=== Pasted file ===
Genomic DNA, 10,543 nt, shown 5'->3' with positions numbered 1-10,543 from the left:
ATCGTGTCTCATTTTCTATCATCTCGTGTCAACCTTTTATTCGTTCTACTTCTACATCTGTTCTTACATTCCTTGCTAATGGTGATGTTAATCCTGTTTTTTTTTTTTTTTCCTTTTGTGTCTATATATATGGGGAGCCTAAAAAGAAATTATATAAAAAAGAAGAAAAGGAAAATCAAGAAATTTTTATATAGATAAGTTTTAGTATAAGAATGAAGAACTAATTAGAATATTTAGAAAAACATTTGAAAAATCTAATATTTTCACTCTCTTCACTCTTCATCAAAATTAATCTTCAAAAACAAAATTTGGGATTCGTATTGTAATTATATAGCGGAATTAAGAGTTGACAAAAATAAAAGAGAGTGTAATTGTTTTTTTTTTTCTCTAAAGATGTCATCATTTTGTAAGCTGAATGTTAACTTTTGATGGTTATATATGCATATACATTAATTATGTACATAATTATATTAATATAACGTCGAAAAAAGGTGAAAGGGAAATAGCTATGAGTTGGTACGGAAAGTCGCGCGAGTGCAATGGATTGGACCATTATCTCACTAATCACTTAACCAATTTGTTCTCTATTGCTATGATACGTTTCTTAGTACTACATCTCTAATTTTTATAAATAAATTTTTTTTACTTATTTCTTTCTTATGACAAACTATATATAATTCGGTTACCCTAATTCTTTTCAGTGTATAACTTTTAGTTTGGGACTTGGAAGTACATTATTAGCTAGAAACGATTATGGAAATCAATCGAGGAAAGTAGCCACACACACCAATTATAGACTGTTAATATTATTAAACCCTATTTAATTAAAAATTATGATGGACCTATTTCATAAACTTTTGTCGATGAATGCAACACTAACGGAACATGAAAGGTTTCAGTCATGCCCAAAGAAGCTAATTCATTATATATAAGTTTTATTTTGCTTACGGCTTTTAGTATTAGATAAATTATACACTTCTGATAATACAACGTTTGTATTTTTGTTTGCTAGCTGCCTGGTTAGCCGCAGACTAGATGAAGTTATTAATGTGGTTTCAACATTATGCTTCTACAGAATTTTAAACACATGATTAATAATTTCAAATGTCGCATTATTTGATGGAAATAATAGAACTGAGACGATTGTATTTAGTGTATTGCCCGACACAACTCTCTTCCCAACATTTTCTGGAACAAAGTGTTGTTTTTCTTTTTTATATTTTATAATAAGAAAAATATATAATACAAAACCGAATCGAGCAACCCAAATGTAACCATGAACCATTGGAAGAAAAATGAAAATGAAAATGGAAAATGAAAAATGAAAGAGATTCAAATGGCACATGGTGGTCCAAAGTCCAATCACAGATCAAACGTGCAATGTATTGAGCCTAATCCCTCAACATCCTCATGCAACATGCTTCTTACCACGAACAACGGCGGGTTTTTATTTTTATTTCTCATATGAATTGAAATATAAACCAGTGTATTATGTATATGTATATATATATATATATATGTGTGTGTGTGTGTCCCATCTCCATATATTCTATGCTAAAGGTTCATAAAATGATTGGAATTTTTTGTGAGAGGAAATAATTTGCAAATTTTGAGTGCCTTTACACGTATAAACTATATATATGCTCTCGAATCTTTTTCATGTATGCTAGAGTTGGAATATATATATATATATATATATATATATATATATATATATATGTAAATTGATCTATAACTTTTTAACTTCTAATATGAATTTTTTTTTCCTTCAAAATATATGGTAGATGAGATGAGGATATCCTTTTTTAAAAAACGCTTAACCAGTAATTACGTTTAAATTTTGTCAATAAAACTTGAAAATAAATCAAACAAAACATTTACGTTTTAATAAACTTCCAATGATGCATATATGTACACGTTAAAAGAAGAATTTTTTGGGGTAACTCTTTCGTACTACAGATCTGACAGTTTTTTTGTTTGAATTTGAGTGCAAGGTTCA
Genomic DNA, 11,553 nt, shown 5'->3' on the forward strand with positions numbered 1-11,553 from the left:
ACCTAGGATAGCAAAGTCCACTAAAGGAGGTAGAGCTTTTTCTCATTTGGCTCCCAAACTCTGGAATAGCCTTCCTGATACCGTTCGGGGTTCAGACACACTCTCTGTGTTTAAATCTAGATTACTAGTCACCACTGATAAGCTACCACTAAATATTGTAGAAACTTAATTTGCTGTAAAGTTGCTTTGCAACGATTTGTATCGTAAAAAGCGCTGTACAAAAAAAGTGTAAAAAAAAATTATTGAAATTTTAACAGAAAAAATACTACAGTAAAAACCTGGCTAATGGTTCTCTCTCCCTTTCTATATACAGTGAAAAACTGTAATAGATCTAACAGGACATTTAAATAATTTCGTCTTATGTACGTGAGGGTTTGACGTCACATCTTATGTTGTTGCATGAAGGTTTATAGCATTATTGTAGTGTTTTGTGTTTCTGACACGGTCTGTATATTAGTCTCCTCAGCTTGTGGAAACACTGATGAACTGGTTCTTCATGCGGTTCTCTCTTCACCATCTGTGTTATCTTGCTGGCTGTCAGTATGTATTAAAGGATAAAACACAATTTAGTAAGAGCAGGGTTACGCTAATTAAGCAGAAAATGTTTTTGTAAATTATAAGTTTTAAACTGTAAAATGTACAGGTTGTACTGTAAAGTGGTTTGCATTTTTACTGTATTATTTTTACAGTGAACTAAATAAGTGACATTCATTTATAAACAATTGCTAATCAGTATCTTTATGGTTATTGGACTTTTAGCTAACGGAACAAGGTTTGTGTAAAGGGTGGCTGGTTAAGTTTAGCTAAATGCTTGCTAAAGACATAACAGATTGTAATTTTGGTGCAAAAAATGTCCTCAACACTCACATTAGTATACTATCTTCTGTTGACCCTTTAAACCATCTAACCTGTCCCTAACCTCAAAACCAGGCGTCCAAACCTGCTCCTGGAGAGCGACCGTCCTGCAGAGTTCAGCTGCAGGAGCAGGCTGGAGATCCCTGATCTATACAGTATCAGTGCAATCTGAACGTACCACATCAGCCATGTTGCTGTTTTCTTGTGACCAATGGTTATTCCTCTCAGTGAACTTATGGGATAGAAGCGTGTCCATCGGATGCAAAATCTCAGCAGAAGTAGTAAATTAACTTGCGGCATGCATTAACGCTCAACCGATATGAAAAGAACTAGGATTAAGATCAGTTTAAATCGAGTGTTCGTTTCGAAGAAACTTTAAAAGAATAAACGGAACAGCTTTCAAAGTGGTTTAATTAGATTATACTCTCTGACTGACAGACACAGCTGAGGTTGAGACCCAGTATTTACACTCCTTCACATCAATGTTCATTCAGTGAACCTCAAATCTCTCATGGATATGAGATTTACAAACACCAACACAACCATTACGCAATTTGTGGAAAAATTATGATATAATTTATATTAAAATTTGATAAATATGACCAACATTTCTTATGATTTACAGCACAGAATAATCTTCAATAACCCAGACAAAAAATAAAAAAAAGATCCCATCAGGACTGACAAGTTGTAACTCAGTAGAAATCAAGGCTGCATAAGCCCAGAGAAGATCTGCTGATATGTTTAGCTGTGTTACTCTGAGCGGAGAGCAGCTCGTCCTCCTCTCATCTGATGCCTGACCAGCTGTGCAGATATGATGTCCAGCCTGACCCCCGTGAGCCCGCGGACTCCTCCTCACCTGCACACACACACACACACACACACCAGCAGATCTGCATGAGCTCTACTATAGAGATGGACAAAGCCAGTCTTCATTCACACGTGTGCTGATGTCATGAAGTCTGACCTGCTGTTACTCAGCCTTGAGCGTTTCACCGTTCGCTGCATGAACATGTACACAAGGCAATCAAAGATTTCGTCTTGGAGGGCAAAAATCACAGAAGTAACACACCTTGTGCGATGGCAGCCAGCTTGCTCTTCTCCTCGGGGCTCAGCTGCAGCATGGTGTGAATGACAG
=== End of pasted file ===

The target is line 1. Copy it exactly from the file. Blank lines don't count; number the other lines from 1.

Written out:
Genomic DNA, 10,543 nt, shown 5'->3' with positions numbered 1-10,543 from the left: